Sir Tim Berners-Lee invented the World Wide Web (WWW) in 1989 with his implementation of the first successful communication between an HTTP client and a HTTP client. WWW is based on the client/server model where the content is housed at a central host server. As such it is vulnerable to, just to name a few, single point of failure, scalability, and user privacy. In today’s world, we have heard quite many times big companies fail protecting their web users’ private and personal data due to hacking, surveillance, and misuse.
The Berkman Klein Center recently wrote about a new WWW protocol Berners-Lee is working on: Solid. The goal is to return information to the hands of users, not that of the hosting company.
The idea is for you, as the user, have your own personal data stores, called “pods”. Mobile apps and web apps that want to access your data need to “talk” to the pods, which sits in the cloud and which you could control directly. These apps do not store your data and you never have to worry about it being misused somewhere. You own your data, you control how it is being used.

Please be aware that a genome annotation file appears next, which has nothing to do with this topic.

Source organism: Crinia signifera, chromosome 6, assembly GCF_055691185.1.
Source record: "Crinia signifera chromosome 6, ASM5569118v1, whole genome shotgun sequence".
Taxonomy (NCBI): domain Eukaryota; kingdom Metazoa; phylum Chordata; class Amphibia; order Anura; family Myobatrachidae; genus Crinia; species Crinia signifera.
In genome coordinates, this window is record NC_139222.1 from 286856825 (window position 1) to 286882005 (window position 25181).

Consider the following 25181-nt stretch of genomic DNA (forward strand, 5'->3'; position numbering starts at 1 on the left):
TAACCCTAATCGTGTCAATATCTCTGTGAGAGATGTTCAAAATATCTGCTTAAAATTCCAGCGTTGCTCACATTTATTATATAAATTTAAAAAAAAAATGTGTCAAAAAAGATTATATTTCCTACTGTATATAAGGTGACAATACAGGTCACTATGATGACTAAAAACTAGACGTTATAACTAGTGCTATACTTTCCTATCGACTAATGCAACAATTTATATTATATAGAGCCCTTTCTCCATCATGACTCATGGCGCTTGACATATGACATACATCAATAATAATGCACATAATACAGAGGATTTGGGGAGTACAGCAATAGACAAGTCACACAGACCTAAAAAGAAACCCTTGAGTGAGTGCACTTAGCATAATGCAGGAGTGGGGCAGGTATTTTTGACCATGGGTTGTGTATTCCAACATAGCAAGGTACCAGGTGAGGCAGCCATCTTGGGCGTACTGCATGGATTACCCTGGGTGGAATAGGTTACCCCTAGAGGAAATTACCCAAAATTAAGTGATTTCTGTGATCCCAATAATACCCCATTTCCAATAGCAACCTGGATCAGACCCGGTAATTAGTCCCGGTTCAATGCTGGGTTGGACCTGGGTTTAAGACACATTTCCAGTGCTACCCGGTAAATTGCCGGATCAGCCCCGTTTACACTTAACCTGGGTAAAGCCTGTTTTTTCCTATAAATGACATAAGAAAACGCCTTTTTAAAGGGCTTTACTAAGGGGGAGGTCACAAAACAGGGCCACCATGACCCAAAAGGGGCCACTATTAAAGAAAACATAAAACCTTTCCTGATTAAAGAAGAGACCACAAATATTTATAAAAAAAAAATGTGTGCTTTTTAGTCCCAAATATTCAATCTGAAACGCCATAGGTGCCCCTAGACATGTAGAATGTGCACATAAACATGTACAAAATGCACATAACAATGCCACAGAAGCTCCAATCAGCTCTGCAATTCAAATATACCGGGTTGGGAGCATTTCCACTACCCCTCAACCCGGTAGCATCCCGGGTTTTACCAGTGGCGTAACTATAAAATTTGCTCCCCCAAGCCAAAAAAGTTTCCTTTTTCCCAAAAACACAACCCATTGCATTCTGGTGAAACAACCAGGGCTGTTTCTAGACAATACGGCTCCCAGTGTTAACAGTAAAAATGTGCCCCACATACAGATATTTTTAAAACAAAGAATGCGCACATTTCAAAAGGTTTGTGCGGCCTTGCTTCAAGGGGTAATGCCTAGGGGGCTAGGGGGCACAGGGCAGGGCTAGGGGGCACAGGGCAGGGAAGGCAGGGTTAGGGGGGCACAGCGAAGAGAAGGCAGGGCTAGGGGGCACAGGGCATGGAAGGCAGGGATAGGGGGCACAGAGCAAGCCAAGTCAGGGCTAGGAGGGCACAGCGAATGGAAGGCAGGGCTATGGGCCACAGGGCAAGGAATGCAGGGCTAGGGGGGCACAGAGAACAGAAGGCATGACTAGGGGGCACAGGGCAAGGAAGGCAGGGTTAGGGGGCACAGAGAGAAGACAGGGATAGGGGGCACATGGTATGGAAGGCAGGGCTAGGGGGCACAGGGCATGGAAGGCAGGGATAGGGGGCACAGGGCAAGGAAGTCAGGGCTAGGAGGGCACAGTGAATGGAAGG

Solid is the enabler of a decentralized Web.
When describing Solid, Sir Tim talked about the loss of the “long tail”. On the surface you see everything that’s on Facebook. And when you’re on Facebook, whether somebody reads your post is determined by Facebook’s algorithms. You do not have control. Solid would bring the “long tail” back.
Another problem is the “silo problem”. Facebook is a closed system, and so are LinkedIn and Flickr. You can’t just drag a LinkedIn group into Flickr, nor a Flickr photo into Facebook. With Solid, and the data pods, it would be easier to manage and allow access for data all in one place.
The full article of the Berkman Klein Center is here, which provides more details not only about the vision, but also architecture concept and current progress of this initiative.